These kinds of side effects are treated with supportive therapy. Examples of supportive therapy include medications for anemia or nausea.

What kind of support is available during treatment?

There are various things you can do yourself to feel better and to relieve the side effects of cancer treatment. These include relaxation exercises to reduce sleep problems, and exercise programs to help with severe exhaustion (). Eating a balanced diet, and eating enough, can also make a positive difference. Some people don’t have much of an appetite during the treatment. Support from a dietitian can be particularly helpful for them.

Cancer patients and their family members are often given psycho-oncological support to help them cope better with the emotional stress of the disease and the treatment. Most treatment teams have psycho-oncological experts who offer counselling and advice. Support groups can also provide valuable help. Sometimes, patients take part in special courses that can help them to cope better with having cancer.

What happens after the treatment?

Patients may have follow-up rehabilitation treatment after their cancer treatment. The aim is to ensure the best treatment outcome, improve your physical and mental wellbeing, and to help you cope with the disease. In Germany, a program called the "Hamburg Model” helps people to gradually return to work after being away for a long time due to illness.

Follow-up care includes regular check-ups. The aim is to relieve the effects of the disease and look out for signs that the cancer has come back. In the first few years after treatment, check-ups are usually offered about every three months, and after five years an annual check-up is normally enough. Follow-up care lasts at least ten years.

How is breast cancer in men treated?

It is very rare for men to get breast cancer. Most of those who do are over the age of 60. Unfortunately, there are only a few studies on the various treatment options for men. But the treatment for breast cancer in men is similar to the treatment for breast cancer in women.

The cancer is diagnosed using x-ray and ultrasound scans of the breast. If doctors suspect that the cancer has spread to other organs, a CT scan may be done to find out for sure.

Men who have breast cancer are normally advised to have genetic counseling because the disease is often hereditary in men.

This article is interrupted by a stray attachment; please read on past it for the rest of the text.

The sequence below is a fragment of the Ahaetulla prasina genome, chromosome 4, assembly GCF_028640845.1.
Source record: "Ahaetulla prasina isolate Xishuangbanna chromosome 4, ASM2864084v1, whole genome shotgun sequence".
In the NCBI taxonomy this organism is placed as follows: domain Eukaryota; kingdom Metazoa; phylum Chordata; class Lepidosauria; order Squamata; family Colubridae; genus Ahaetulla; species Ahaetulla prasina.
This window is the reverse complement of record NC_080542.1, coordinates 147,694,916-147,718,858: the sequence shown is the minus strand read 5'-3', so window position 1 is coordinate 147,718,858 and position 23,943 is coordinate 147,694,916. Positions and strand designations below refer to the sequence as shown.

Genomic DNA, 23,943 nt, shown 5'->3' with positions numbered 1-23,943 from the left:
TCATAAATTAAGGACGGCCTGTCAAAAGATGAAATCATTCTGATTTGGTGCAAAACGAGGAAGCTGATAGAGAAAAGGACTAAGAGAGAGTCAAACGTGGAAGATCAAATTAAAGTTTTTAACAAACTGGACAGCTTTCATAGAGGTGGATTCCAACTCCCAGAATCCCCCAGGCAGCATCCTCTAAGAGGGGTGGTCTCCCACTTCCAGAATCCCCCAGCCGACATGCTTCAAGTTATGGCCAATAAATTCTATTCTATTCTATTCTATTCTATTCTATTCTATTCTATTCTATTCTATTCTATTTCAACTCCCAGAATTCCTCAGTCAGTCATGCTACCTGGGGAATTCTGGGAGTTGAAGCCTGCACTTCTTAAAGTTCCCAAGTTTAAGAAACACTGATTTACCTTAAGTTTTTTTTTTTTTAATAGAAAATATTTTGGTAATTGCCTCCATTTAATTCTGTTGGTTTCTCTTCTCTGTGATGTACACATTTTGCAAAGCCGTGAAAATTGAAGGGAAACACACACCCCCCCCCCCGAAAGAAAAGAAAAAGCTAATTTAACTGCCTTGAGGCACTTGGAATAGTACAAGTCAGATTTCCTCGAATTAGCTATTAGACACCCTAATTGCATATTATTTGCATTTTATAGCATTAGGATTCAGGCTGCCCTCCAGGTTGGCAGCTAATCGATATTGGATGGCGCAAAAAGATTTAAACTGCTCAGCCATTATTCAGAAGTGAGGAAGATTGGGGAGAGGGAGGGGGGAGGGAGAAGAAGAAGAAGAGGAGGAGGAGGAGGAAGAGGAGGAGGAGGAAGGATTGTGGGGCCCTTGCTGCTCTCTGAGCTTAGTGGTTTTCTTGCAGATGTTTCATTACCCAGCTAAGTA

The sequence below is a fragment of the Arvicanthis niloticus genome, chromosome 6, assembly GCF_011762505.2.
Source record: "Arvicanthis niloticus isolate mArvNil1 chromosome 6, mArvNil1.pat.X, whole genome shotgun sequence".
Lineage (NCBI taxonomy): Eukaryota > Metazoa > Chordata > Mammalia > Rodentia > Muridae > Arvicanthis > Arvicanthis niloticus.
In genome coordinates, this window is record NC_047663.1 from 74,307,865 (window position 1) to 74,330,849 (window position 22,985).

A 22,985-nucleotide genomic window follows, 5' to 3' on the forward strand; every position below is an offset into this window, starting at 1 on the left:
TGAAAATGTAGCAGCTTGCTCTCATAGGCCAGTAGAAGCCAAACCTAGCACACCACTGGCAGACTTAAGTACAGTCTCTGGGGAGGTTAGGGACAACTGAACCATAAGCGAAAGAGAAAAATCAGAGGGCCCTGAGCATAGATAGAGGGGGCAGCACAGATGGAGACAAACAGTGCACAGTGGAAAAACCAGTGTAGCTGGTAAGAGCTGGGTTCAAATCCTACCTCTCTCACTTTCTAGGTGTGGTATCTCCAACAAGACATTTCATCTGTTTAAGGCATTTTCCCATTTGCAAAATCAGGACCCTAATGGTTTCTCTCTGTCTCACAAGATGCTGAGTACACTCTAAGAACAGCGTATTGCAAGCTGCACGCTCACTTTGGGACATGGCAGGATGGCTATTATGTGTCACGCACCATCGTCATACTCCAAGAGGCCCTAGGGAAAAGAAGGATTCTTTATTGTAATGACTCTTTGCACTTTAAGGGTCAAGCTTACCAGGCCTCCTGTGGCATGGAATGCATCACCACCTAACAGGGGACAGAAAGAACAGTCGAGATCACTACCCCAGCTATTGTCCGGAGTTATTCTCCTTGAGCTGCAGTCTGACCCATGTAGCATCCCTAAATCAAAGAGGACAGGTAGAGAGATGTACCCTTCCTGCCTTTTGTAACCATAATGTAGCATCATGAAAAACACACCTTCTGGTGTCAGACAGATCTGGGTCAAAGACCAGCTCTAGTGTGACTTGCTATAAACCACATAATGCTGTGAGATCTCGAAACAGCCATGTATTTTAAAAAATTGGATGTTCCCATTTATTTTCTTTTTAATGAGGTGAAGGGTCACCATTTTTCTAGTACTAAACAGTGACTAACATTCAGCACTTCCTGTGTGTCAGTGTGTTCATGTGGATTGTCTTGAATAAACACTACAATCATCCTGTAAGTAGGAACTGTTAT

Where possible, doctors try to keep the breast intact when operating. But sometimes they may have to remove the breast tissue and the lymph nodes. Radiotherapy is also performed on the breast after surgery. Hormone therapy, chemotherapy and antibody therapy are further treatment options.

Deutsche Gesellschaft für Gynäkologie und Geburtshilfe (DGGG), Deutsche Krebsgesellschaft (DKG). Interdisziplinäre S3-Leitlinie für die Diagnostik, Therapie und Nachsorge des Mammakarzinoms. AWMF-Registernr.: 032–045OL. 2021.

Zentrum für Krebsregisterdaten. Krebs in Deutschland 2017/2018. 2021.

IQWiG health information is written with the aim of helping people understand the advantages and disadvantages of the main treatment options and health care services.

Because IQWiG is a German institute, some of the information provided here is specific to the German health care system. The suitability of any of the described options in an individual case can be determined by talking to a doctor. informedhealth.org can provide support for talks with doctors and other medical professionals, but cannot replace them. We do not offer individual consultations.

Our information is based on the results of good-quality studies. It is written by a team of health care professionals, scientists and editors, and reviewed by external experts. You can find a detailed description of how our health information is produced and updated in our methods.

Comment on this page

What would you like to share with us?

We welcome any feedback and ideas - either via our form or by gi-kontakt@iqwig.de. We will review, but not publish, your ratings and comments. Your information will of course be treated confidentially. Fields marked with an asterisk (*) are required fields.

Please note that we do not provide individual advice on matters of health. You can read about where to find help and support in Germany in our information “How can I find self-help groups and information centers?

Über diese Seite

Created on April 21, 2022

Next planned update: 2025


Institute for Quality and Efficiency in Health Care (IQWiG, Germany)

How we keep you informed

Follow us on Twitter or subscribe to our newsletter or newsfeed. You can find all of our films online on YouTube.